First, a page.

66 Benjamin J. Cohen, AB'66, AM'68, is a computer engineer for Computer Sciences Corporation. Wife Patricia Cline Cohen, AB'68, the humanities dean and a history professor at the University of California, Santa Barbara, is the co-author of The American Promise (Bedford Press), due out in 1998. Son Jeremy, 23, studies the Talmud at Mir Yeshiva in Jerusalem, and son Daniel, 14, is in high school. Dana R. Lundquist, MBA'66, returned to his Hawaiian "roots," joining his family business, True Value Hardware Hawaii, as executive vice president.
67 College alumni-Deanna Dragunas Bennett, AB'67, writes: December greetings from sunny Florida! At this New Year's resolution/new beginnings time of year, I'm featuring mid-life career shifts. If you've made a similar leap, let me tell the rest of the Class of '67 of your entrepreneurship. First, belated thanks to Anthony J. Walters, AB'67, MBA'78, for excellent work chairing our 30th reunion last June. Tony got entrepreneurial a while ago. He left a 20-year career and a partnership at big-time accounting firm Arthur Young, spent a month in Australia with his family, then started his own accounting consulting firm for physicians' groups. He's still in Hyde Park with his wife and their two children. Inspired by the 25th reunion experience in 1992, Sally Pickhardt Duncan, AB'67, left a 20-year career in social-service administration and is now in a doctoral program in art history at Tufts University, just outside Boston. Clyde P. Watkins, AB'67, remains in the field of development (soft talk for fund raising) in the Chicago area. But three years ago, after 25 years of working for others, Clyde started his own consulting firm, which (he is happy to report) is thriving. He wishes he had done it ten years sooner. Clyde and his wife of 29 years have four children, the youngest of whom will graduate from college when he's 63. (That's Clyde, not the child!) Says Clyde, "Sin in haste, repent at leisure." Two years ago, the smell of the greasepaint lured Stephanie Abeshouse Wallis, AB'67, out of a long career in the computer industry into a "split career" she typifies as "computer dink by day and theater person by night." Steffi and a partner started their own theater company in D.C. last year and are into the business-and-producing end of the theater. Steffi affirms that now she really does believe in angels (those of the theatrical kind, at least).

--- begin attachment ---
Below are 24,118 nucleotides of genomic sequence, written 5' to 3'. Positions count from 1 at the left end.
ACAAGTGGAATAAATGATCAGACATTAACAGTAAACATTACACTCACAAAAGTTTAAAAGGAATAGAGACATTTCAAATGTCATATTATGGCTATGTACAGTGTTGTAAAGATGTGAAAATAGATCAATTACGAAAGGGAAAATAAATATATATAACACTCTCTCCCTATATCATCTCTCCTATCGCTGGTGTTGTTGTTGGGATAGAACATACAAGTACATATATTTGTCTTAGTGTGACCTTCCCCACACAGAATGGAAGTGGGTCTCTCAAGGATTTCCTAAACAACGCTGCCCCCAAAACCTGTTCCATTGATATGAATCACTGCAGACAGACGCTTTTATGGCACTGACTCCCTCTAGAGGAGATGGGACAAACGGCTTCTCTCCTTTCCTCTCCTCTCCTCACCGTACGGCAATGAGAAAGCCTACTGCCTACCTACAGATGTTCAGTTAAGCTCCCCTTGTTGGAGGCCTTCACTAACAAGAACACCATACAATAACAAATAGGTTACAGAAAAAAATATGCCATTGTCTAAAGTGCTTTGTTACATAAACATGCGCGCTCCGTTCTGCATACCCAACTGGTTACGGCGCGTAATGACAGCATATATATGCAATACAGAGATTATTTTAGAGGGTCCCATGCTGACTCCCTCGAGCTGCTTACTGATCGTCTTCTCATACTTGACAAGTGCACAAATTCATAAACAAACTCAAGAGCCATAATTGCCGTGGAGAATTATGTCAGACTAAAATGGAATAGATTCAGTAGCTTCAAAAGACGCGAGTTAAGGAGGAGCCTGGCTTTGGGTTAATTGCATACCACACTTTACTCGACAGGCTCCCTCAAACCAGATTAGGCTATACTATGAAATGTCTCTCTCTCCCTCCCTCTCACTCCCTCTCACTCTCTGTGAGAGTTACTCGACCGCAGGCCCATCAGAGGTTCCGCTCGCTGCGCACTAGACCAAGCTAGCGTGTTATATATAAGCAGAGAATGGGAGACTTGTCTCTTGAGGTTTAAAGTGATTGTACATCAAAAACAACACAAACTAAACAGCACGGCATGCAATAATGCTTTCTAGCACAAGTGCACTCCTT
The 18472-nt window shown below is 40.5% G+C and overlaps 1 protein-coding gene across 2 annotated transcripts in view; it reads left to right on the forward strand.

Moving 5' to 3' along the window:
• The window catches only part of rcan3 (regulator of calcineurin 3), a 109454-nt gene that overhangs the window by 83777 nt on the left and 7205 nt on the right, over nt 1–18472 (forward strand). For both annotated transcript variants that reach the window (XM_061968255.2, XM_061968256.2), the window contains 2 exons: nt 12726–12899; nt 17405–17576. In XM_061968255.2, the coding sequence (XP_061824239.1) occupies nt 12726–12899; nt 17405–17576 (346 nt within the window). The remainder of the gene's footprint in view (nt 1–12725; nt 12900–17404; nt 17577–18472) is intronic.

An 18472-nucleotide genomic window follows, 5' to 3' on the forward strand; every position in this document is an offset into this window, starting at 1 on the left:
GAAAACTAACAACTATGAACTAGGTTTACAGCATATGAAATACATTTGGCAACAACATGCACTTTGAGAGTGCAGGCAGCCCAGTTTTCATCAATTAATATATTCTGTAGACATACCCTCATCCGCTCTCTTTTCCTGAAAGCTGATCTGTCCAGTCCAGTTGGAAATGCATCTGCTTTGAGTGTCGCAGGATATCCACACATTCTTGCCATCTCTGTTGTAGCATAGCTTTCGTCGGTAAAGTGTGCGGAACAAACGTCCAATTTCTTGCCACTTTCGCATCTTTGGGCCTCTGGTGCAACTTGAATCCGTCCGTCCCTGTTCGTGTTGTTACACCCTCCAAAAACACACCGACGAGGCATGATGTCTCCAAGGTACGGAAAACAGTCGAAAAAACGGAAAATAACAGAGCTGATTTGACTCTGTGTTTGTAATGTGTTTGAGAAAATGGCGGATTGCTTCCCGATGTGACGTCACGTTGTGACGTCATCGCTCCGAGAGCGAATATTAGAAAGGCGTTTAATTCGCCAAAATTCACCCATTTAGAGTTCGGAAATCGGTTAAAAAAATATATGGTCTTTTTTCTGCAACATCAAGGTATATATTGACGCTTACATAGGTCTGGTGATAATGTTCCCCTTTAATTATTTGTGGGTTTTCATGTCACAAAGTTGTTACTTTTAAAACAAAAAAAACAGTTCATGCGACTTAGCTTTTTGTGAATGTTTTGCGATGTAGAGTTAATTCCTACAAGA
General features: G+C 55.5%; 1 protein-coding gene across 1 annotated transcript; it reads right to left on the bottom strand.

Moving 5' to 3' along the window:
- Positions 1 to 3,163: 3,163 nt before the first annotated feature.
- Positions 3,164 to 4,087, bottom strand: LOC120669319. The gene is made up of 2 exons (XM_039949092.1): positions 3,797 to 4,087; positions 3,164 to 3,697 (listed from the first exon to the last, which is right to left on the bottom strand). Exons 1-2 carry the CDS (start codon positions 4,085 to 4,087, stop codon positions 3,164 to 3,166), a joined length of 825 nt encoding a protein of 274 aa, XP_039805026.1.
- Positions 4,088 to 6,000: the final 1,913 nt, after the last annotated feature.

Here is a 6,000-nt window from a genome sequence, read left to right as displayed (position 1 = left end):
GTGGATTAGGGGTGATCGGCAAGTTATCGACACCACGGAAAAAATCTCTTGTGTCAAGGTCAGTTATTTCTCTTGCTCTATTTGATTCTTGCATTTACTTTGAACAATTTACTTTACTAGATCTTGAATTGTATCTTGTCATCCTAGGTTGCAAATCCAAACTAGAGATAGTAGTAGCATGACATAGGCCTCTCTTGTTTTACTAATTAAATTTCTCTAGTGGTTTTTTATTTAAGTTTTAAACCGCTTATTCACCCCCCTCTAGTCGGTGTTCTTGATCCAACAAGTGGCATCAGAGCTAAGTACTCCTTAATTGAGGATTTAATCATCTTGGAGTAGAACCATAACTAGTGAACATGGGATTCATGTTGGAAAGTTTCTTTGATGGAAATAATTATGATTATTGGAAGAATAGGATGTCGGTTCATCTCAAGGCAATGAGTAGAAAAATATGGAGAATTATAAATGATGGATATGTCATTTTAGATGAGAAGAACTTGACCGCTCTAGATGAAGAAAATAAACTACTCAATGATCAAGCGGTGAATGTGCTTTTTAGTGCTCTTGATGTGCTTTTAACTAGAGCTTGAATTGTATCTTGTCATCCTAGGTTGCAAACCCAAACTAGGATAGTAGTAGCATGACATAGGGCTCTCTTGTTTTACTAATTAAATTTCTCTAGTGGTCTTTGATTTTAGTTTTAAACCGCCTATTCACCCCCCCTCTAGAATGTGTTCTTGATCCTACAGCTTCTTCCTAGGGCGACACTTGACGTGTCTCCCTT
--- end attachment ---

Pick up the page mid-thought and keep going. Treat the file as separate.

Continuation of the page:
College alumni, please send your news to: Deanna Dragunas Bennett, AB'67, 1622 El Tair Trail, Clearwater, FL 34625. Phone: 813/796-8807 (h). E-mail: firstname.lastname@example.org.